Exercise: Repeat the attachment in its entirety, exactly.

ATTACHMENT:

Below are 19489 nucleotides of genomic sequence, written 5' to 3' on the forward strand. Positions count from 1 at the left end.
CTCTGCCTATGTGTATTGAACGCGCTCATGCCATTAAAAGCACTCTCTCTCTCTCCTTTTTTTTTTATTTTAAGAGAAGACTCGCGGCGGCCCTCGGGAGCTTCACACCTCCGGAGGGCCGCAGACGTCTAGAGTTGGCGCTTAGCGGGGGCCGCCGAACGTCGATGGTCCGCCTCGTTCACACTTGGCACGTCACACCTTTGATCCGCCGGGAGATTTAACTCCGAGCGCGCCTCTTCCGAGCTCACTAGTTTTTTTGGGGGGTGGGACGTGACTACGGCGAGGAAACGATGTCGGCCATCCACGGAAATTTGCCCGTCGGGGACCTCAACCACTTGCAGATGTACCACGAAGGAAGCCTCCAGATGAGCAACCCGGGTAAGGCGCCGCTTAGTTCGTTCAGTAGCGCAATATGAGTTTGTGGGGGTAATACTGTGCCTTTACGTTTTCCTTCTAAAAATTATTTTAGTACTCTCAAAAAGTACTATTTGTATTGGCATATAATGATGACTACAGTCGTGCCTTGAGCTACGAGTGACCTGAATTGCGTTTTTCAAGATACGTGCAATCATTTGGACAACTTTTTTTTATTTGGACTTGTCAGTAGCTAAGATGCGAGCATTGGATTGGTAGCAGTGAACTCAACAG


Below are 19489 nucleotides of genomic sequence, written 5' to 3' on the forward strand. Positions count from 1 at the left end.
CTCTGCCTATGTGTATTGAACGCGCTCATGCCATTAAAAGCACTCTCTCTCTCTCCTTTTTTTTTTATTTTAAGAGAAGACTCGCGGCGGCCCTCGGGAGCTTCACACCTCCGGAGGGCCGCAGACGTCTAGAGTTGGCGCTTAGCGGGGGCCGCCGAACGTCGATGGTCCGCCTCGTTCACACTTGGCACGTCACACCTTTGATCCGCCGGGAGATTTAACTCCGAGCGCGCCTCTTCCGAGCTCACTAGTTTTTTTGGGGGGTGGGACGTGACTACGGCGAGGAAACGATGTCGGCCATCCACGGAAATTTGCCCGTCGGGGACCTCAACCACTTGCAGATGTACCACGAAGGAAGCCTCCAGATGAGCAACCCGGGTAAGGCGCCGCTTAGTTCGTTCAGTAGCGCAATATGAGTTTGTGGGGGTAATACTGTGCCTTTACGTTTTCCTTCTAAAAATTATTTTAGTACTCTCAAAAAGTACTATTTGTATTGGCATATAATGATGACTACAGTCGTGCCTTGAGCTACGAGTGACCTGAATTGCGTTTTTCAAGATACGTGCAATCATTTGGACAACTTTTTTTTATTTGGACTTGTCAGTAGCTAAGATGCGAGCATTGGATTGGTAGCAGTGAACTCAACAG